HC Deb 22 March 1999 vol 328 cc31-2W
Dr. Gibson

To ask the Secretary of State for the Home Department what(a) guidelines and (b) regulations his Department has regarding (i) the notification of relatives and (ii) the information, support and guidance offered to relatives after a death in (1) prison and (2) police custody. [77337]

Mr. George Howarth

The Prison Service issued revised instructions to staff last autumn under Prison Service Order 2710—'Follow Up To Deaths In Custody'. These instructions give guidance on the notification of the next of kin and how the bereaved can be helped and supported in a sensitive manner during this difficult period.

The decision on how to inform the next of kin should take into account individual circumstances. Wherever possible, notification is made by a governor grade and chaplain from the appropriate denomination. However, in some instances notification via the police is necessary. Supporting relatives and keeping them informed of developments following a death are of paramount importance. A senior member of staff is appointed as the named point of contact (a second person will be available in the first person's absence) for the family, who are invited to visit the prison.

The Prison Service has reviewed its practice in relation to disclosing information about investigations into deaths in prison custody. As a result, it proposes to investigate any death occurring on or after 1 April on the basis of disclosure before the inquest to persons whom the Coroner believes to have a proper interest in preparing for it. This disclosure must not compromise the inquest or any criminal proceedings or infringe the legal rights of witnesses. Each case will be reviewed in accordance with the Code of Practice on Access to Government Information.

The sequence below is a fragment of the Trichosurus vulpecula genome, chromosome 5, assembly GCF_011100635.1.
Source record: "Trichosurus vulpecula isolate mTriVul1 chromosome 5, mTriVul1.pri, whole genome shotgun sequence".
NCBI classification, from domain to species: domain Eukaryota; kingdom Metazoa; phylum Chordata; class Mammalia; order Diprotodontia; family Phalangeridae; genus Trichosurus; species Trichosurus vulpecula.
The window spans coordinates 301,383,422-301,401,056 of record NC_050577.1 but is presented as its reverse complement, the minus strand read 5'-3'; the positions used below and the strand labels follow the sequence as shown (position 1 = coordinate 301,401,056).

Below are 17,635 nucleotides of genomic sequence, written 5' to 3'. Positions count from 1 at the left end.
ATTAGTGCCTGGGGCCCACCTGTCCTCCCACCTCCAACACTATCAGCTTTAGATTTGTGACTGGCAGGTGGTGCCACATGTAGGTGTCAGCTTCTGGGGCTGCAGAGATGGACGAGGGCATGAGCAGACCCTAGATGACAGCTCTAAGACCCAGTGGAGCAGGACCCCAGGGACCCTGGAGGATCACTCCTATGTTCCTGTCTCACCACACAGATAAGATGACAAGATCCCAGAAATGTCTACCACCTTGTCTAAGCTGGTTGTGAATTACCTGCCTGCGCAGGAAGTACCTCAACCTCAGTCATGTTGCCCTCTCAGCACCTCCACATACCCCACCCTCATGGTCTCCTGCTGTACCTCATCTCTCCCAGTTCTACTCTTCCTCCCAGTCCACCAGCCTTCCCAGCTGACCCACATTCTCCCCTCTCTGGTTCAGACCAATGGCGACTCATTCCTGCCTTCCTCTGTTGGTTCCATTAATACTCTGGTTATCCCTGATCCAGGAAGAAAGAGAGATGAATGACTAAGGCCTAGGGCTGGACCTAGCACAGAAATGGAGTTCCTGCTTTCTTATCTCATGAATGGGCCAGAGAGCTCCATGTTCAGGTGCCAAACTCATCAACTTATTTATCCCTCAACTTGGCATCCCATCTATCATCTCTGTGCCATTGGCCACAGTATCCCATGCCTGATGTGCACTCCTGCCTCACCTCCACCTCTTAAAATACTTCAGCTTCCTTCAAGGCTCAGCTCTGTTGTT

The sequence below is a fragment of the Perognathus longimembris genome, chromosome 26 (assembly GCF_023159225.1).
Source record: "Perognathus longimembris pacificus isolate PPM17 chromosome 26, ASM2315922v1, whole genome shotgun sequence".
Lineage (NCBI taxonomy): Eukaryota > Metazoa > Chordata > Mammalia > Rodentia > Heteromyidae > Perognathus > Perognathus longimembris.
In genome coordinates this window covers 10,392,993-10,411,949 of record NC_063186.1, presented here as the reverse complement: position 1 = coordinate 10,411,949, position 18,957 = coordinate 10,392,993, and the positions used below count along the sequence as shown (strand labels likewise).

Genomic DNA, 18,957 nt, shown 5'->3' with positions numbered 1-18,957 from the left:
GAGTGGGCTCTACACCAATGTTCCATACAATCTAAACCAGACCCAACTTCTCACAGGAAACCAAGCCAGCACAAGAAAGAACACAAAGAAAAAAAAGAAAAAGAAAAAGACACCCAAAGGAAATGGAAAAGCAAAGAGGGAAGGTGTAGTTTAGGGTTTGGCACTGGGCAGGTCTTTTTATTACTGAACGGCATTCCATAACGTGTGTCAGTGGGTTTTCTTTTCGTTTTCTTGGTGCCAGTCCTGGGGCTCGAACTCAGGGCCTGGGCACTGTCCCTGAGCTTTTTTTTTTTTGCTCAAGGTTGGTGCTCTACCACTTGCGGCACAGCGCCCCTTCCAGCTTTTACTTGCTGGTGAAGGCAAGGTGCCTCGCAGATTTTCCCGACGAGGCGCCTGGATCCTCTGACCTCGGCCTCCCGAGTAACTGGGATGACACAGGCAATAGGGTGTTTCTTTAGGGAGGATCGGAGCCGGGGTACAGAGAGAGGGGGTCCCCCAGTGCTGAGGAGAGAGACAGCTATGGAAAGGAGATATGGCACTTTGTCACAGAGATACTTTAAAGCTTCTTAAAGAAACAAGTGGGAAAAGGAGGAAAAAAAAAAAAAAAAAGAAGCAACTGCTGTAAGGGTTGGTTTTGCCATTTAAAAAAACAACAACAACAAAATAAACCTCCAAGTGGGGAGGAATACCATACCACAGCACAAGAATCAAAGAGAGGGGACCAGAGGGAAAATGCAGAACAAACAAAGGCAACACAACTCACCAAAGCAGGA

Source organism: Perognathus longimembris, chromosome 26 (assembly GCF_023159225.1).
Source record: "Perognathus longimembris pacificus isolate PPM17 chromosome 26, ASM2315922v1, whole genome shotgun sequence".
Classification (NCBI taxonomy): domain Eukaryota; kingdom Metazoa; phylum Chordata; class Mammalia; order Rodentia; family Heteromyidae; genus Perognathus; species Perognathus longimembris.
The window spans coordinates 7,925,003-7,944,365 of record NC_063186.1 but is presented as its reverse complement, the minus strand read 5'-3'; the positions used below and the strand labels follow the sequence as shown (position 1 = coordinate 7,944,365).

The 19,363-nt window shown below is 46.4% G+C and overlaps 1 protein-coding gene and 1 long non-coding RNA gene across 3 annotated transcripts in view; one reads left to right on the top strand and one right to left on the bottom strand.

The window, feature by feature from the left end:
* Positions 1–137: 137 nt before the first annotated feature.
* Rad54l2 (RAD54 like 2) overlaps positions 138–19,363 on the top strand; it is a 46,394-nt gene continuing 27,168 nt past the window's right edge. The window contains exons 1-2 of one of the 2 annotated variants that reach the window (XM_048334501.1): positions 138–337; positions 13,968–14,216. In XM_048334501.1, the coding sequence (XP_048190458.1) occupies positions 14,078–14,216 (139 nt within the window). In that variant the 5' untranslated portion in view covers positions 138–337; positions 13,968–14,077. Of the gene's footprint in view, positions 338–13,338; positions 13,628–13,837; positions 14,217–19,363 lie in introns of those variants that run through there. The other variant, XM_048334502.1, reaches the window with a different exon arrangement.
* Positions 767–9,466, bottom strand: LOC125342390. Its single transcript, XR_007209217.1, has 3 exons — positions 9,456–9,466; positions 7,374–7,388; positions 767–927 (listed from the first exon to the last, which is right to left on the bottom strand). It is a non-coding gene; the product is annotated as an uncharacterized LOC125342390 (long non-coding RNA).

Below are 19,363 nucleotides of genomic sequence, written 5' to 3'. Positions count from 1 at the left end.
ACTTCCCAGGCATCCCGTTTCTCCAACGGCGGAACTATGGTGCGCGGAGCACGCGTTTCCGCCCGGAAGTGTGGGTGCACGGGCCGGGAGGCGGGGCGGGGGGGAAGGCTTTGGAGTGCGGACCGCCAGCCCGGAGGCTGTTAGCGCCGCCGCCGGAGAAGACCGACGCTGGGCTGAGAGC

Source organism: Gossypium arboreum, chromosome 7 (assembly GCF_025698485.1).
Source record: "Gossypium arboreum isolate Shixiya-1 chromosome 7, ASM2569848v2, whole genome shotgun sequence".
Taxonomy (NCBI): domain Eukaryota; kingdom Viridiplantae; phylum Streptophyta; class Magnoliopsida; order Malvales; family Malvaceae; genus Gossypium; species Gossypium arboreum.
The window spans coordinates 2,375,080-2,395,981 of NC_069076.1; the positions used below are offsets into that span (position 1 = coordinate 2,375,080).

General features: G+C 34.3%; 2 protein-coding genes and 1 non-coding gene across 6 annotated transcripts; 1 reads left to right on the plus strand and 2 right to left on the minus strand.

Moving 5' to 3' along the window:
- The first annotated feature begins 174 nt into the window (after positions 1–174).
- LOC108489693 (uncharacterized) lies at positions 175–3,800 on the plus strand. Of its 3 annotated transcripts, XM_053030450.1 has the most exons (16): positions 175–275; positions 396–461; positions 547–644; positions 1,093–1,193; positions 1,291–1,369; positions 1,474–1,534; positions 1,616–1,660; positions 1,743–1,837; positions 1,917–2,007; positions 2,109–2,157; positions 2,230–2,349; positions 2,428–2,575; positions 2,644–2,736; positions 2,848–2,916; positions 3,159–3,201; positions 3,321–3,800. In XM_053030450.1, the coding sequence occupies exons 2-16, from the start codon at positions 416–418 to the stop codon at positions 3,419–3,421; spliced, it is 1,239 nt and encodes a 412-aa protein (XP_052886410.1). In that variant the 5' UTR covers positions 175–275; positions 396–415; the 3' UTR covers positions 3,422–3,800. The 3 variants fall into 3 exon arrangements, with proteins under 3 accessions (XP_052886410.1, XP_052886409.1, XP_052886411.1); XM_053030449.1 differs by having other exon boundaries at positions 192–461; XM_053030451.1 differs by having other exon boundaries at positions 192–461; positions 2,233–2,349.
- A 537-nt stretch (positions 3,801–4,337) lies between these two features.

The position in the police service is that all police officers early on in their service are given training on dealing with all sudden deaths, which includes notifying relatives of a sudden death. Where the death occurs in police custody, it would be for the senior officer in charge to decide on the appropriate way of informing the relatives of the death. It is normal practice for the next of kin to be informed by a police officer in person. Practice on the provision of written information varies among forces but in the Metropolitan Police Service they normally provide the family with a leaflet on the role of the coroner and a leaflet by the independent Police Complaints Authority on investigating serious incidents. They may also appoint a family liaison officer of above inspector rank at local level.

Home Office guidance is shortly to be issued to chief officers of police about the disclosure of documentary evidence to interested parties in advance of inquest hearings which concern deaths in police custody. The guidance advises that disclosure should be the normal practice in all cases of death in police custody, as well as deaths arising from fatal road accidents involving the police.